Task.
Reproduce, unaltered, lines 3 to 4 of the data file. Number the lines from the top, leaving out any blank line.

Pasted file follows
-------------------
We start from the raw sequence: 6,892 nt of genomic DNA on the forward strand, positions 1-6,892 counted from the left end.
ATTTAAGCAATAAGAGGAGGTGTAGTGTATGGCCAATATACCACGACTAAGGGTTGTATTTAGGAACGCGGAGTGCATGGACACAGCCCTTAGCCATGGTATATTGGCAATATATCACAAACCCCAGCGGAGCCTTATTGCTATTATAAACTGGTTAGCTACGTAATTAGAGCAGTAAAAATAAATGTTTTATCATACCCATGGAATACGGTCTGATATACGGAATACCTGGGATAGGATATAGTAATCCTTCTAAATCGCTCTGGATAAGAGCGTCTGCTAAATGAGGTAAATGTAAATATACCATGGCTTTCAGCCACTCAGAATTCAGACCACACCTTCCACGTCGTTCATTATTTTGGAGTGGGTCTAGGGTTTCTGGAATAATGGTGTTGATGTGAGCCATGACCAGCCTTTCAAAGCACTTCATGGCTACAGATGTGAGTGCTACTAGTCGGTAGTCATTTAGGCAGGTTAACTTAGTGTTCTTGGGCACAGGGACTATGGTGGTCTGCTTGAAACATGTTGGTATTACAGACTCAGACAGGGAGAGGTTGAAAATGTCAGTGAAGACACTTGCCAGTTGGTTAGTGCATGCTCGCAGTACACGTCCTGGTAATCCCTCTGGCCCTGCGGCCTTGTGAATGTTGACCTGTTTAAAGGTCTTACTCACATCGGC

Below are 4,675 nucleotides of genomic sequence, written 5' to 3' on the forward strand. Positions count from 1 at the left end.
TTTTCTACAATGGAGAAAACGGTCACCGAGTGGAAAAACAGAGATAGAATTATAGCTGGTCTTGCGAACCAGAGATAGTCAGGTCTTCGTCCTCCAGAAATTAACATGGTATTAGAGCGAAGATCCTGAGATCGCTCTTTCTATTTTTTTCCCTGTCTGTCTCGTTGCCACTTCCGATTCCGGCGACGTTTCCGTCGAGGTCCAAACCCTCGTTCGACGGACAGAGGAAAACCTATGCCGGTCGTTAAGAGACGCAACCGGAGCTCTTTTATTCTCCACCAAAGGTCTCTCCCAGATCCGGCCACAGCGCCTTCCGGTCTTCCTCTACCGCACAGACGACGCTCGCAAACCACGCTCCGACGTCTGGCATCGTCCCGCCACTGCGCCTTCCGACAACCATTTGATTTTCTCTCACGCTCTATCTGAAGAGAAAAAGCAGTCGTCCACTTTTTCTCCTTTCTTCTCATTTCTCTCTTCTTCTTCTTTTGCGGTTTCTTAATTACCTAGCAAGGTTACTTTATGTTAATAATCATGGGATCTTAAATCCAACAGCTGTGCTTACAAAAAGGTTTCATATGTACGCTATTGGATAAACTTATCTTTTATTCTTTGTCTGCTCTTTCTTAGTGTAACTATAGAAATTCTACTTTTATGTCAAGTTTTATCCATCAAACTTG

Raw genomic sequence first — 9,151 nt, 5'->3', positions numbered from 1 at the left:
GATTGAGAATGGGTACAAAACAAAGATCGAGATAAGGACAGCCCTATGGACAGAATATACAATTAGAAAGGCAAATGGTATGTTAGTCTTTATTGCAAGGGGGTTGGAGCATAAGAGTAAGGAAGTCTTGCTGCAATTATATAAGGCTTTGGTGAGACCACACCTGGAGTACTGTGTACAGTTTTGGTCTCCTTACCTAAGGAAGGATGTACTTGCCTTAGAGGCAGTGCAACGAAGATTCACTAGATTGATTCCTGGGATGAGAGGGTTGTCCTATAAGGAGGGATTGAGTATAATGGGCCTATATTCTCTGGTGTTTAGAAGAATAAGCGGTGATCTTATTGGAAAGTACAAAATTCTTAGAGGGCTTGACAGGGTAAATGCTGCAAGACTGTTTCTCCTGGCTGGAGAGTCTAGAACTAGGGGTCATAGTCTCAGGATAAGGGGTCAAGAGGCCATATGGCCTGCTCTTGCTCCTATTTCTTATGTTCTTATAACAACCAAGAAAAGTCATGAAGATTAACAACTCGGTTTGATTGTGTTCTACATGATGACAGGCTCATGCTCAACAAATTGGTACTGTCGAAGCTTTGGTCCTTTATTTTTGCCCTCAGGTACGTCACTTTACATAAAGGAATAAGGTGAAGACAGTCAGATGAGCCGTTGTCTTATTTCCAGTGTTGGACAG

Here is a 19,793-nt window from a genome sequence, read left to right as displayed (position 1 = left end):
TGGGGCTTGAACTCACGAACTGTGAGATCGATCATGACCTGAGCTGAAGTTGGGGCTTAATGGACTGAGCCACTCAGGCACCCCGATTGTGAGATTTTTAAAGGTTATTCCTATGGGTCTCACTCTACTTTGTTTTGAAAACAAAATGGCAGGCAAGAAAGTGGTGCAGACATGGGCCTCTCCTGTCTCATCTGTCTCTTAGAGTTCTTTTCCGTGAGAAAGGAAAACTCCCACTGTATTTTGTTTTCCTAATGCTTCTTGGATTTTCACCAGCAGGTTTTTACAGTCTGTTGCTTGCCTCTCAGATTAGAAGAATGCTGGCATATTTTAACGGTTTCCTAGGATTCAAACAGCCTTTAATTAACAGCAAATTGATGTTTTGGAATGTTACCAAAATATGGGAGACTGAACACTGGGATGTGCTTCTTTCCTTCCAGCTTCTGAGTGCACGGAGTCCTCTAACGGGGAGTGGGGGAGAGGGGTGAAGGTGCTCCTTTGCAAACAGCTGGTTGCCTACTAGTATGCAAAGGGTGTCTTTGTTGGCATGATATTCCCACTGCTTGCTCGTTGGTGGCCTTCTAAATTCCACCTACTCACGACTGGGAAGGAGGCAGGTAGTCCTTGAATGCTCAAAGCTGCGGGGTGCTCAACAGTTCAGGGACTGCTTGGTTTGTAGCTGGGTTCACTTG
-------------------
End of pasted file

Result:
Below are 4,675 nucleotides of genomic sequence, written 5' to 3' on the forward strand. Positions count from 1 at the left end.
TTTTCTACAATGGAGAAAACGGTCACCGAGTGGAAAAACAGAGATAGAATTATAGCTGGTCTTGCGAACCAGAGATAGTCAGGTCTTCGTCCTCCAGAAATTAACATGGTATTAGAGCGAAGATCCTGAGATCGCTCTTTCTATTTTTTTCCCTGTCTGTCTCGTTGCCACTTCCGATTCCGGCGACGTTTCCGTCGAGGTCCAAACCCTCGTTCGACGGACAGAGGAAAACCTATGCCGGTCGTTAAGAGACGCAACCGGAGCTCTTTTATTCTCCACCAAAGGTCTCTCCCAGATCCGGCCACAGCGCCTTCCGGTCTTCCTCTACCGCACAGACGACGCTCGCAAACCACGCTCCGACGTCTGGCATCGTCCCGCCACTGCGCCTTCCGACAACCATTTGATTTTCTCTCACGCTCTATCTGAAGAGAAAAAGCAGTCGTCCACTTTTTCTCCTTTCTTCTCATTTCTCTCTTCTTCTTCTTTTGCGGTTTCTTAATTACCTAGCAAGGTTACTTTATGTTAATAATCATGGGATCTTAAATCCAACAGCTGTGCTTACAAAAAGGTTTCATATGTACGCTATTGGATAAACTTATCTTTTATTCTTTGTCTGCTCTTTCTTAGTGTAACTATAGAAATTCTACTTTTATGTCAAGTTTTATCCATCAAACTTG